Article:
Considering that Sekoia’s researchers were able to find dozens of malware samples that are highly similar to StealC, it’s evident that this infostealer has become a popular tool in the cybercrime market. The infostealer’s popularity can be attributed to the work that developer Plymouth put into creating it, and then marketing and selling it to the cybercrime market.
Features of the infostealer that made it stand out from other tools in the market are that its data collection and configuration feature can be customized to tailor to the customer’s needs. Plymouth also advertised a fully featured and well designed administration panel, so that the criminals buying it can better manage the tool.
Developer Plymouth promoted the tool by offering free malware tests to developers on cybercrime forums, then collecting reviews and feedback that helped build trust among potential customers who frequented cybercrime forums. Some cybercrime forums require this accreditation of a new tool being sold, whether it’s the completion of a deposit or gaining relevant feedback from a prominent user in the forum.
Needless to say: Developer Plymouth’s efforts to promote StealC closely resemble the steps that legitimate SaaS providers take to promote their products to consumers and businesses. The disciplined and professional manner in which StealC was advertised and distributed on these forums almost certainly contributed to its wide use by cybercriminals.
Cybercriminals use StealC for financially motivated reasons, including targeting cryptocurrency and financial services firms. Features in the malware also make StealC suitable for use in cyber espionage. The Russian-speaking forums on which StealC is distributed are frequented by cybercriminals, meaning that the malware could be used to further attacks by Russian cybercriminals against organizations and even government entities that are based in the countries of Russia’s nation-state adversaries.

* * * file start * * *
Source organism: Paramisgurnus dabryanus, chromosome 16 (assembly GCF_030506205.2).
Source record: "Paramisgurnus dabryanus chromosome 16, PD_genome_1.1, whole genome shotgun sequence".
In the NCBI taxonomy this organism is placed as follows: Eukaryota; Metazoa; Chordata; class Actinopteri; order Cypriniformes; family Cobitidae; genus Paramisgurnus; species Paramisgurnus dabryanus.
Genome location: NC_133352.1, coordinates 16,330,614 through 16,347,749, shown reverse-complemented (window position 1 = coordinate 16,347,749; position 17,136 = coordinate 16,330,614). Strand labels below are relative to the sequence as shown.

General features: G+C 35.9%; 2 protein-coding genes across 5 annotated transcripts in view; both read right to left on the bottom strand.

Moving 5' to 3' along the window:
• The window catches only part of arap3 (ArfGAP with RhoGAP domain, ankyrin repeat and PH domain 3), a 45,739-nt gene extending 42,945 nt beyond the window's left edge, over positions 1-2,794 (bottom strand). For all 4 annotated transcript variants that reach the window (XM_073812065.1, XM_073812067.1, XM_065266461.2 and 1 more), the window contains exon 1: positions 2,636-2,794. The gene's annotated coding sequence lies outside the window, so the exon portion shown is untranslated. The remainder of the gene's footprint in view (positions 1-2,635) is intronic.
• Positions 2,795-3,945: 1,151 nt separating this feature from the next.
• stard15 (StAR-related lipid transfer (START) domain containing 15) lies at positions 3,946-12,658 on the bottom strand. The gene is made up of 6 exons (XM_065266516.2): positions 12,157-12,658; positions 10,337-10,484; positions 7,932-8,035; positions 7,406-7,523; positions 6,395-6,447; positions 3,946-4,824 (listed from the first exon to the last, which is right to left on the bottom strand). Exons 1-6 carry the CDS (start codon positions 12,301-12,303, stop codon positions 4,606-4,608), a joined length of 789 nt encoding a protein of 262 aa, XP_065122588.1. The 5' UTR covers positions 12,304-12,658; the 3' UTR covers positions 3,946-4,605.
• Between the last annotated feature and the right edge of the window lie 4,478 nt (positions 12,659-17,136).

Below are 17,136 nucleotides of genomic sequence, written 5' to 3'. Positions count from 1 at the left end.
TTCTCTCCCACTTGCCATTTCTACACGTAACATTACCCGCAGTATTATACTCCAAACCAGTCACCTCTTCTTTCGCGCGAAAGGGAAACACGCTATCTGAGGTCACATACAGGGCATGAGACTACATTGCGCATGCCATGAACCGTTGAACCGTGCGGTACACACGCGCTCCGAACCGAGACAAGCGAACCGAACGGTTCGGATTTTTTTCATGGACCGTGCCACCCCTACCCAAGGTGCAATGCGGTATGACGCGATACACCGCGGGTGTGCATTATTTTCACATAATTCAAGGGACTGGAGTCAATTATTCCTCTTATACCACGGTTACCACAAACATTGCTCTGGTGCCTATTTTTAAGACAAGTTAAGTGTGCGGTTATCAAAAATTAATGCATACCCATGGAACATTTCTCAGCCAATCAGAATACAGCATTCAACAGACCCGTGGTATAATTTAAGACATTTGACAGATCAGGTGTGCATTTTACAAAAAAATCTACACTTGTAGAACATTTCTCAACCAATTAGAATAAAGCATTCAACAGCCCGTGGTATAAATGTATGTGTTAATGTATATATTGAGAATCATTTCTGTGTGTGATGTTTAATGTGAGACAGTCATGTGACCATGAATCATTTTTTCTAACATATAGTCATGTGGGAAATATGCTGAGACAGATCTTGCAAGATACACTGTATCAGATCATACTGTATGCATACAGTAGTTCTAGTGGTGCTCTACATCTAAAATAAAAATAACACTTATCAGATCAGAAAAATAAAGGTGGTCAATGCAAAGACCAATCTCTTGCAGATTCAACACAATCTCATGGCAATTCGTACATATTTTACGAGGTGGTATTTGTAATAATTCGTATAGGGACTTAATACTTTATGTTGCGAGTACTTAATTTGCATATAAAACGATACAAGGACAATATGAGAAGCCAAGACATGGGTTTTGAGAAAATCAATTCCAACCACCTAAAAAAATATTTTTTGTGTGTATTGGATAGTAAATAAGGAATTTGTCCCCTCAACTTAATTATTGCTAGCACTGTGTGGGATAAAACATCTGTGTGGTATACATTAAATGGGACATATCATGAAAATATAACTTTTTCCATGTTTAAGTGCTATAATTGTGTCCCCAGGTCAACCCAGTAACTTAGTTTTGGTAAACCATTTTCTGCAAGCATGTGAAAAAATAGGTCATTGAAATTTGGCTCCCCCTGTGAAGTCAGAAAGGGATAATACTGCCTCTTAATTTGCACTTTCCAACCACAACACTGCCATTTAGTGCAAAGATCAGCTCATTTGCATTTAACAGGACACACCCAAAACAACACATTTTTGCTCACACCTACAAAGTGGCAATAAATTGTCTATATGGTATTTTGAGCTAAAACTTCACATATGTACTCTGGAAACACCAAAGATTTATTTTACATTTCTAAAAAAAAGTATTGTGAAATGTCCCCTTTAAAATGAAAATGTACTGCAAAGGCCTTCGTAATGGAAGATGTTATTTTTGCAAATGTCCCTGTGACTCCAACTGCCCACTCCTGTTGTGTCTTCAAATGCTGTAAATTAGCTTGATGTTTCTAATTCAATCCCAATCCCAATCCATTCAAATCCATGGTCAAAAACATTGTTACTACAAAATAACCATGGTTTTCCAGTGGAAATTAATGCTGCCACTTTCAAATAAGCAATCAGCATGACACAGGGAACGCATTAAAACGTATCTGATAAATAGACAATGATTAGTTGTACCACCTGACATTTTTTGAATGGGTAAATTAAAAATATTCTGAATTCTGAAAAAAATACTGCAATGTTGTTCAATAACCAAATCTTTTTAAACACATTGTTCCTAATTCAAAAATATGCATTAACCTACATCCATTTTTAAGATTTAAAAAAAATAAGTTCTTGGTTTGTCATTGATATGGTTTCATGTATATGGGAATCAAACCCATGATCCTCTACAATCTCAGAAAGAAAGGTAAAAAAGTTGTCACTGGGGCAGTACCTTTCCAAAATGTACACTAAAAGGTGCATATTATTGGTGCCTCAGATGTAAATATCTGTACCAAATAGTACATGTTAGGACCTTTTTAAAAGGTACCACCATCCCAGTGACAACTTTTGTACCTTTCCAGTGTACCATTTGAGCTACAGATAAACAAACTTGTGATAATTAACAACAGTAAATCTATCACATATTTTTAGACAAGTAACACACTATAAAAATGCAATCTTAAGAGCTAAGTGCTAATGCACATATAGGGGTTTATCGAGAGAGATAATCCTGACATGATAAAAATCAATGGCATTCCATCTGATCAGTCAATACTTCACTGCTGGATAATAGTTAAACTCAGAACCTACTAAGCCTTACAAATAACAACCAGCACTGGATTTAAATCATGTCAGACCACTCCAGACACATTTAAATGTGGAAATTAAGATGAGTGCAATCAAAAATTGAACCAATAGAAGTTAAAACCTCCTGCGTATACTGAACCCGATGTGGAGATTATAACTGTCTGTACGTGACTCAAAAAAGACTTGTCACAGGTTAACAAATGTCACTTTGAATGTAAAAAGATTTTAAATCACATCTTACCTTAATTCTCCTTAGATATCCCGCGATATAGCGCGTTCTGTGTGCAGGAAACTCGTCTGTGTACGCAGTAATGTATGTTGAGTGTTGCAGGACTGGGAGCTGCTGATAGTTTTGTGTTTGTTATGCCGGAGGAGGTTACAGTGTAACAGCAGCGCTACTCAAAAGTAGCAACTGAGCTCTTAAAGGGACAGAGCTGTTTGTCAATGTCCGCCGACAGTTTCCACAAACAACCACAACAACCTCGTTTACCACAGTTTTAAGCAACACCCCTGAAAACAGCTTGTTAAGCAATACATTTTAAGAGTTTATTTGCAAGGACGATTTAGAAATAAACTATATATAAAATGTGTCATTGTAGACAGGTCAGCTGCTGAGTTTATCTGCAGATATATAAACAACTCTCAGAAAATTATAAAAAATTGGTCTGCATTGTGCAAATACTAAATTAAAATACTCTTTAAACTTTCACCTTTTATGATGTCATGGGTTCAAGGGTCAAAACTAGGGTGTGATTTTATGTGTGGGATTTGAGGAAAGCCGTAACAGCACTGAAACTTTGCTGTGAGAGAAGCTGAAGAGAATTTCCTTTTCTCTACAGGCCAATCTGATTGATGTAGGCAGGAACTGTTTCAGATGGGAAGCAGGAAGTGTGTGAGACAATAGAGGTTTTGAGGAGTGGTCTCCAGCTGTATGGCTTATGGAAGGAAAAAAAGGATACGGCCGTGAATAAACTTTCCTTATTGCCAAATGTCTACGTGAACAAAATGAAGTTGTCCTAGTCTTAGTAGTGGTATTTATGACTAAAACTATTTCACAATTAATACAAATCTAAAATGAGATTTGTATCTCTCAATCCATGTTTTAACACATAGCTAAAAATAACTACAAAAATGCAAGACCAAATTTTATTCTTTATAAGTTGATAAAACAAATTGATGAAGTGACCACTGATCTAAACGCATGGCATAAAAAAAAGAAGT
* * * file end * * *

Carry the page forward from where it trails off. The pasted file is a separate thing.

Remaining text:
Since StealC is currently popular in the cybercrime market, it is essential that organizations prepare their defenses to block this malware and its associated infrastructure from being used on- or accessed from their environments. ReversingLabs’ StealC YARA rule is designed to detect this infostealer within your environment with high fidelity and almost no false-positives.
Download the StealC YARA Rule here:
To learn more about the prerequisites for using ReversingLabs’ YARA rules, consult our Github page. To learn more about how our threat analysts write these YARA rules, check out this blog post from ReversingLabs threat analyst Laura Dabelić.
ReversingLabs analysts constantly survey the threat landscape in an effort to better serve customers — and the greater security community. Contact us if you’d like to learn more about how we help organizations combat threats like malicious wipers and ransomware, or to schedule a demonstration.